Many primary teachers would agree that having the opportunity to take lessons outdoors into nature is extremely beneficial to children. In this blog post we explore just some of the benefits...

 

Room for growth 

Getting outdoors with your pupils is a great way to teach them about planting seeds and watching them grow into flowers or plants. It teaches them responsibility as they must ensure their seeds are planted in the correct environment and watered regularly as well as patience as they slowly watch them grow over the weeks. It helps to educate them further about all of the living things that we are surrounded by in our everyday lives.

It can also teach them about how we can grow our own fruit and veg at home instead of buying it from the supermarket all the time.

 

Adventure & free thinking 

Children have the most amazing imaginations and letting them explore in nature outside of the four walls of a  classroom is a great way to nuture and encourage their imaginations further. From building campfires to climbing trees, a 'risky-play' approach under the observation of teachers will allow children to focus on problem-solving and determination in challenging situations as opposed to only focusing on risks.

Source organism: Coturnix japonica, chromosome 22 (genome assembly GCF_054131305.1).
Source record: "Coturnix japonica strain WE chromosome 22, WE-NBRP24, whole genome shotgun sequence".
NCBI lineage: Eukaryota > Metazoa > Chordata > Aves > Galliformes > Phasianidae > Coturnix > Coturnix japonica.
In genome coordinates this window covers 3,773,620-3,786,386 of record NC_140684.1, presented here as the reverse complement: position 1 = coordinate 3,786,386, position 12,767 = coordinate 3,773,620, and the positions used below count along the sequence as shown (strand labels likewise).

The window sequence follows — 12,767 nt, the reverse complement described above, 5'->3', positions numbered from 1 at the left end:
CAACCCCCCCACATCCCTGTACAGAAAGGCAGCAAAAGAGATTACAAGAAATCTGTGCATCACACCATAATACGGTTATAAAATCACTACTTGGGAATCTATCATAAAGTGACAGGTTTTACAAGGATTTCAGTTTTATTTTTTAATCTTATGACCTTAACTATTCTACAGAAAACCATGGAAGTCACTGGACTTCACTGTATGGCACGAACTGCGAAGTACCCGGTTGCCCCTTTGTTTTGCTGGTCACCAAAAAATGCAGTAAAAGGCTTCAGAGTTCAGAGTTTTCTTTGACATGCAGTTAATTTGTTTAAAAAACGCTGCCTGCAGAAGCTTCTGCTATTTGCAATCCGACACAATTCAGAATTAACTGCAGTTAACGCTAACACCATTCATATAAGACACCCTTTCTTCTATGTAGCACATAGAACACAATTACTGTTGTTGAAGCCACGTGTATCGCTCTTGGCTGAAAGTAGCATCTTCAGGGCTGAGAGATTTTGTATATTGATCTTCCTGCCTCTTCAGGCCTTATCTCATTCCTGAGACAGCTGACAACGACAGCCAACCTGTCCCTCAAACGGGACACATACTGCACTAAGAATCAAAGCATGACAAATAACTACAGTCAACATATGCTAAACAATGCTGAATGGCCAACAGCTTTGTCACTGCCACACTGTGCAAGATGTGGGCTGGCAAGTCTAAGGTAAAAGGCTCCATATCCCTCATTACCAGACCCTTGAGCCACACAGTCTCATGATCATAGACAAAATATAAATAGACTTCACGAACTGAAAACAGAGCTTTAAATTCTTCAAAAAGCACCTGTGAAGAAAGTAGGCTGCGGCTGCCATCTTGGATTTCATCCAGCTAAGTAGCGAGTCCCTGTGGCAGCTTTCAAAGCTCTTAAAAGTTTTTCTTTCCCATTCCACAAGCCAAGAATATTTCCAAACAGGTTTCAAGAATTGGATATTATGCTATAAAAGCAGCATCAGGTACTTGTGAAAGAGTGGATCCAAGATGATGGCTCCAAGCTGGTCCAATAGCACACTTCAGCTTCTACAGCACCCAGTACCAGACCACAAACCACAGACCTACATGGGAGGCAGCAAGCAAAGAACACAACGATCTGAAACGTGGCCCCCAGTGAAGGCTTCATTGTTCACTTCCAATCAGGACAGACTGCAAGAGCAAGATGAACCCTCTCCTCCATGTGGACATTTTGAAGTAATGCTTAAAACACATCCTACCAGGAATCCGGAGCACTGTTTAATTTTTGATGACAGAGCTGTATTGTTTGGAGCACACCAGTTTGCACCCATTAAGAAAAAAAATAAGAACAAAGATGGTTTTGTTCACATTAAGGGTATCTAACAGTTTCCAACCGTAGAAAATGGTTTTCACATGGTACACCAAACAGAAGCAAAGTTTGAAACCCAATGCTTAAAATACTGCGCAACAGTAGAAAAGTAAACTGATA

An appreciation for nature and the environment

Discussions around protecting our planet are becoming more important than ever before. By taking your class outside into nature it allows them to develop awareness and appreciation for the environment around us. From learning about habitats to the different types of trees, educating your pupils in an outdoor setting where they can see, touch and smell is likely to be much more beneficial than a powerpoint presentation or video.

A great way to fully engage them is to create a nature scavenger hunt which will encourage them to explore the area and really focus on their findings. Why not take some magnifying glasses too so they can really get up close! 

 

Promotes health and wellbeing 

It's a no brainer that spending time outdoors does wonders for our mental wellbeing - and that goes for both adults and children. When you go outdoors with your classroom it doesn't necessarily need to always be about learning. Letting them take some thinking time in the fresh air for themselves is just as beneficial as the outdoor lesson time. 

You will probably find that allowing them to have this type of outside time will help keep them focused and engaged when it's time to go back inside the classroom. 

 

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